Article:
As the empire declined, so London did too – for a while. Its population began to fall quite sharply from the 1950s. Bombed-out East Enders were encouraged to move out to new towns with their own light industries, in surrounding counties such as Hertfordshire and Essex; businesses were helped to follow suit; back-office civil servants were scattered. Greenery-tinged adverts beguiled rush-hour Tube passengers with promises of a more spacious, less stressful life elsewhere.
But the tide was about to turn with a vengeance. What collapsed in the late 20th century? The heavy industries of the north. What grew to compensate? The financial sector and tourism, both overwhelmingly concentrated in London. The adverts vanished: the Location of Offices Bureau, which issued the Tube ads, was an early victim of Margaret Thatcher’s axe. And the whole notion of regional policy was forgotten.
The upshot was that London’s power and status – absolute and relative – grew and grew, its geographical, linguistic and cultural advantages backed up by pro-business governments. For the ambitious young, trudging up the vast majority of career paths, it was the only place to be. The property market went insane, creating a generation of paper millionaires. By the census of 2011, the capital’s population had risen to above 8m, a new record.
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But what do we mean by London? Until little more than a century ago it was still in theory just the square-mile City; even the Queen and parliament just up the road were officially in next-door Middlesex before what we now think of as inner London was given its own council in 1889. Then, in 1965, Middlesex was completely abolished, and chunks of other counties also incorporated, to create Greater London.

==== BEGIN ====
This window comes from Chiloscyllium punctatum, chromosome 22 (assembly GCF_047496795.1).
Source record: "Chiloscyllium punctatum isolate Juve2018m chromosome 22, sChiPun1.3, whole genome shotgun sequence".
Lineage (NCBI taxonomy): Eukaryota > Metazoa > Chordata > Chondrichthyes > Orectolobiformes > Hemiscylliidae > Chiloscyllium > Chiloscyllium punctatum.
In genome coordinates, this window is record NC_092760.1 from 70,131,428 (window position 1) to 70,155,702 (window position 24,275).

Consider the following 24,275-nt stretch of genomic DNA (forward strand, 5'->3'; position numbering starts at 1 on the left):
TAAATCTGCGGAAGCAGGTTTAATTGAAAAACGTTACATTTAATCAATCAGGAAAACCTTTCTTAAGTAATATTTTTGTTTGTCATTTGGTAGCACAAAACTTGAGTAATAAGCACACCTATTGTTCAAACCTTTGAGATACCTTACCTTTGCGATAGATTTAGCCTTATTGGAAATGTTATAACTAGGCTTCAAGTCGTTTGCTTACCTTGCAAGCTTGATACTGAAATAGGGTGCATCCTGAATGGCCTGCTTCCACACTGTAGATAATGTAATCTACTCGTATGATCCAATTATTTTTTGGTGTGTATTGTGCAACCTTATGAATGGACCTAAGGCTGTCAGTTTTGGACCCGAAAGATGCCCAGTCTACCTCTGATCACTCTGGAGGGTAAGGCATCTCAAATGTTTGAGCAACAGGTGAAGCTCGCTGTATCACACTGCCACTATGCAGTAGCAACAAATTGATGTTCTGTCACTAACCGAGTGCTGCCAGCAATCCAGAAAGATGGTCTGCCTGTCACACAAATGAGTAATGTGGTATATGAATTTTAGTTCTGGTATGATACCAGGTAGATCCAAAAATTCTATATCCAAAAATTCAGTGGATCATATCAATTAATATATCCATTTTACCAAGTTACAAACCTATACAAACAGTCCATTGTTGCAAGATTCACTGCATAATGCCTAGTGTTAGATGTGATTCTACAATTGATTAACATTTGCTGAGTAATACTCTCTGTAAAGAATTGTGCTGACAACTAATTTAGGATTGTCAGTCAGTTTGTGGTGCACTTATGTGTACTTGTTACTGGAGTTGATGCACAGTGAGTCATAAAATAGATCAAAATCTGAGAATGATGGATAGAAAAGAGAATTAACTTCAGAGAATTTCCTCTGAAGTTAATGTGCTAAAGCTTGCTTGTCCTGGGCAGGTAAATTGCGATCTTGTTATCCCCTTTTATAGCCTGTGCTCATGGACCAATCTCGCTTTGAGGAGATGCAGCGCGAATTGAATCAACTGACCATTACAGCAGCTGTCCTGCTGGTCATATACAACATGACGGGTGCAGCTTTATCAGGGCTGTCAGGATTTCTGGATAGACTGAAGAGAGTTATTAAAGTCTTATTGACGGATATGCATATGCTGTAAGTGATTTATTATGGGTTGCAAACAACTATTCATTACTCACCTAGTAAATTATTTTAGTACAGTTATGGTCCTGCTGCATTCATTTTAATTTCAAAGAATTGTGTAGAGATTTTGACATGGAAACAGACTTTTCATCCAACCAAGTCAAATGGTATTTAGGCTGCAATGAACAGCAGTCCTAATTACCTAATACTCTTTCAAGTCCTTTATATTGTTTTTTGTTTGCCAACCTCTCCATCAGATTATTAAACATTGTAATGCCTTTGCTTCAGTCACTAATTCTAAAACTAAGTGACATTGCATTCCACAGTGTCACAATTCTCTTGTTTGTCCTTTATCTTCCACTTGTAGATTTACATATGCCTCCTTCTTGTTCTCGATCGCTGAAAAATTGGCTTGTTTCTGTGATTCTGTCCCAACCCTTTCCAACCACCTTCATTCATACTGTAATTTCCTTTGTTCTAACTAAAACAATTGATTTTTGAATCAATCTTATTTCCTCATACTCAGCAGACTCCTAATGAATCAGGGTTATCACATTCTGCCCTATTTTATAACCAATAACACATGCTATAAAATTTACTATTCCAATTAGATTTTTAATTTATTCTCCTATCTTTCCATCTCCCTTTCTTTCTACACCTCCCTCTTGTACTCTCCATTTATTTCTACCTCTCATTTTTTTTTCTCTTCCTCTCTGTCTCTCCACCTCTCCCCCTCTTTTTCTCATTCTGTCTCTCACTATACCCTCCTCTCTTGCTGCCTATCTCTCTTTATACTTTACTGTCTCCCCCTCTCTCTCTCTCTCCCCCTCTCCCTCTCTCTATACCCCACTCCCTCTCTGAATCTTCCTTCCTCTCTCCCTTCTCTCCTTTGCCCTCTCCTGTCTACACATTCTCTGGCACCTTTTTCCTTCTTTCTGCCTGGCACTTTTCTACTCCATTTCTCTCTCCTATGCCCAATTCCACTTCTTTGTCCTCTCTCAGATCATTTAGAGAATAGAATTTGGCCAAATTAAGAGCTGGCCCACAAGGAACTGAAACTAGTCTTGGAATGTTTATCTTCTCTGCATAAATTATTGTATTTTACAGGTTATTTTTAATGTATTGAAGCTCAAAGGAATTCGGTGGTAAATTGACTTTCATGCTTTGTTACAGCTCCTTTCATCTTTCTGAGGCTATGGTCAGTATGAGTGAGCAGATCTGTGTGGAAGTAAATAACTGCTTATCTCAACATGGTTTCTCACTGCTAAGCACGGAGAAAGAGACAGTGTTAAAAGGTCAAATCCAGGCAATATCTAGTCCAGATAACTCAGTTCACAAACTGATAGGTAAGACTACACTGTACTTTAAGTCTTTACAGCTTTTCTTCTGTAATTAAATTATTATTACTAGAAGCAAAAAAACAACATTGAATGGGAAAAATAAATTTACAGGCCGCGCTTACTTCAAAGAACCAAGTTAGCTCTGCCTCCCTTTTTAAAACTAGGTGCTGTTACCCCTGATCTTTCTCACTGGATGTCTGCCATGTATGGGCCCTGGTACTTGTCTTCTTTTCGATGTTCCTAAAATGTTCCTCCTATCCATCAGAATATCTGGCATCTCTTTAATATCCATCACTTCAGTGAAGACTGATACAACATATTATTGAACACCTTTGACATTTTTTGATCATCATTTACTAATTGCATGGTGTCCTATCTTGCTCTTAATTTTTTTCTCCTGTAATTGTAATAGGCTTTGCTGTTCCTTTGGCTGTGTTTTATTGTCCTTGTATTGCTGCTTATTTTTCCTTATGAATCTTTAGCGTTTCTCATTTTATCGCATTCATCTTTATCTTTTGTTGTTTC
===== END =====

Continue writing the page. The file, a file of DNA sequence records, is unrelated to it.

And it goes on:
Fifty years later that hardly begins to do the capital justice. We could call the new reality “Greater Greater London”. Oxford and Cambridge, both less than an hour by train, are clearly part of it (so that even academic excellence is now effectively centred on London); so, too, are high-tech Reading and fun-loving Brighton. In all these places, house prices have gone equally crazy.
The postwar new towns have to be included too. Their factories failed to last, so many of the residents have to commute back into the city they supposedly escaped. The theory of the internet age is that almost anyone can work almost anywhere. The English reality is the precise reverse.
In practice, the entire southeast quadrant of England – except some distant and ill-connected coastal areas – is now operating as a single conurbation. Whether this is sucking the blood out of the rest of the country or pumping it round is a matter for debate, though both notions must be partially true. But every part of the body has become defined by its relationship with this heart.
Beyond London itself and commutable quasi-London, there is a vast penumbra of Londonishness. This can be seen most obviously in places such as West Berkshire and Suffolk, uninviting bases for the daily trudge to town but favoured by those – consultants, freelancers, the semi-retired – who can benefit from the London economy without having to battle in every day. This is hard to distinguish from the weekend cottage belt.